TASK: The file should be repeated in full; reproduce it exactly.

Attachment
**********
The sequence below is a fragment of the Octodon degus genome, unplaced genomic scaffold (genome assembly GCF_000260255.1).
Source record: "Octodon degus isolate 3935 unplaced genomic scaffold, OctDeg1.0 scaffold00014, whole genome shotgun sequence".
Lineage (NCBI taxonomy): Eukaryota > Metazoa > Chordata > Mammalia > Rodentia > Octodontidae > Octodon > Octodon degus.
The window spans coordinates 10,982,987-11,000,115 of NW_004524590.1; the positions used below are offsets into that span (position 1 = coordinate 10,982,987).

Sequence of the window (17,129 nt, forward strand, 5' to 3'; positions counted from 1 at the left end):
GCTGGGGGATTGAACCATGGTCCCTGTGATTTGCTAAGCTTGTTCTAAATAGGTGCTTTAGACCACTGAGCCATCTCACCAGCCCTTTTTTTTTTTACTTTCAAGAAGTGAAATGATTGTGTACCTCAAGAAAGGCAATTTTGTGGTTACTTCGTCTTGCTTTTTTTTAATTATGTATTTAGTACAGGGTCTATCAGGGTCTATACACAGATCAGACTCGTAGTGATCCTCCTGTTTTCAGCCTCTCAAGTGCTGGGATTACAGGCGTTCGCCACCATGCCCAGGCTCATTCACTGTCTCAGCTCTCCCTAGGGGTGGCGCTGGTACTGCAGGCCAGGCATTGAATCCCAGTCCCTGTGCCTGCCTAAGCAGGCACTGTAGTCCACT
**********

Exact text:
The sequence below is a fragment of the Octodon degus genome, unplaced genomic scaffold (genome assembly GCF_000260255.1).
Source record: "Octodon degus isolate 3935 unplaced genomic scaffold, OctDeg1.0 scaffold00014, whole genome shotgun sequence".
Lineage (NCBI taxonomy): Eukaryota > Metazoa > Chordata > Mammalia > Rodentia > Octodontidae > Octodon > Octodon degus.
The window spans coordinates 10,982,987-11,000,115 of NW_004524590.1; the positions used below are offsets into that span (position 1 = coordinate 10,982,987).

Sequence of the window (17,129 nt, forward strand, 5' to 3'; positions counted from 1 at the left end):
GCTGGGGGATTGAACCATGGTCCCTGTGATTTGCTAAGCTTGTTCTAAATAGGTGCTTTAGACCACTGAGCCATCTCACCAGCCCTTTTTTTTTTTACTTTCAAGAAGTGAAATGATTGTGTACCTCAAGAAAGGCAATTTTGTGGTTACTTCGTCTTGCTTTTTTTTAATTATGTATTTAGTACAGGGTCTATCAGGGTCTATACACAGATCAGACTCGTAGTGATCCTCCTGTTTTCAGCCTCTCAAGTGCTGGGATTACAGGCGTTCGCCACCATGCCCAGGCTCATTCACTGTCTCAGCTCTCCCTAGGGGTGGCGCTGGTACTGCAGGCCAGGCATTGAATCCCAGTCCCTGTGCCTGCCTAAGCAGGCACTGTAGTCCACT